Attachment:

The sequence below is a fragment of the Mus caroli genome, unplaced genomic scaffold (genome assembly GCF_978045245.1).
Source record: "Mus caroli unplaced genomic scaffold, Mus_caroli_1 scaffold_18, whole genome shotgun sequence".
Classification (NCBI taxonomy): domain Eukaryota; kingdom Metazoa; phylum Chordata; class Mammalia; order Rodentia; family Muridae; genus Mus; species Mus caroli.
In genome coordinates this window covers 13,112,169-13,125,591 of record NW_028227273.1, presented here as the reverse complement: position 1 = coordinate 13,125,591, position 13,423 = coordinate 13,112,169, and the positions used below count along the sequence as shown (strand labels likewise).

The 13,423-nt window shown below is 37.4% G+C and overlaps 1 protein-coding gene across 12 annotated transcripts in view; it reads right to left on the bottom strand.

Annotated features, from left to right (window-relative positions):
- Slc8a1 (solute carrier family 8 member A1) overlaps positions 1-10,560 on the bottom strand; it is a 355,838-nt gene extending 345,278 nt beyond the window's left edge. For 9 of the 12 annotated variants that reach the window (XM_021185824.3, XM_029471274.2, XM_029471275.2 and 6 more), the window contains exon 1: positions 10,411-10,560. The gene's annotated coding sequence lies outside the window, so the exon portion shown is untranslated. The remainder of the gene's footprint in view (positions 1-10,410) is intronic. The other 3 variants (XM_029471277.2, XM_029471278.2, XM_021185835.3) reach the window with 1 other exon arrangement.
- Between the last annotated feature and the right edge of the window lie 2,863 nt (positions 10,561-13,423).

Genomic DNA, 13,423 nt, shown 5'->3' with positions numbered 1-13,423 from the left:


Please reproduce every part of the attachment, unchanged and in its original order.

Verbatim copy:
The sequence below is a fragment of the Mus caroli genome, unplaced genomic scaffold (genome assembly GCF_978045245.1).
Source record: "Mus caroli unplaced genomic scaffold, Mus_caroli_1 scaffold_18, whole genome shotgun sequence".
Classification (NCBI taxonomy): domain Eukaryota; kingdom Metazoa; phylum Chordata; class Mammalia; order Rodentia; family Muridae; genus Mus; species Mus caroli.
In genome coordinates this window covers 13,112,169-13,125,591 of record NW_028227273.1, presented here as the reverse complement: position 1 = coordinate 13,125,591, position 13,423 = coordinate 13,112,169, and the positions used below count along the sequence as shown (strand labels likewise).

The 13,423-nt window shown below is 37.4% G+C and overlaps 1 protein-coding gene across 12 annotated transcripts in view; it reads right to left on the bottom strand.

Annotated features, from left to right (window-relative positions):
- Slc8a1 (solute carrier family 8 member A1) overlaps positions 1-10,560 on the bottom strand; it is a 355,838-nt gene extending 345,278 nt beyond the window's left edge. For 9 of the 12 annotated variants that reach the window (XM_021185824.3, XM_029471274.2, XM_029471275.2 and 6 more), the window contains exon 1: positions 10,411-10,560. The gene's annotated coding sequence lies outside the window, so the exon portion shown is untranslated. The remainder of the gene's footprint in view (positions 1-10,410) is intronic. The other 3 variants (XM_029471277.2, XM_029471278.2, XM_021185835.3) reach the window with 1 other exon arrangement.
- Between the last annotated feature and the right edge of the window lie 2,863 nt (positions 10,561-13,423).

Genomic DNA, 13,423 nt, shown 5'->3' with positions numbered 1-13,423 from the left: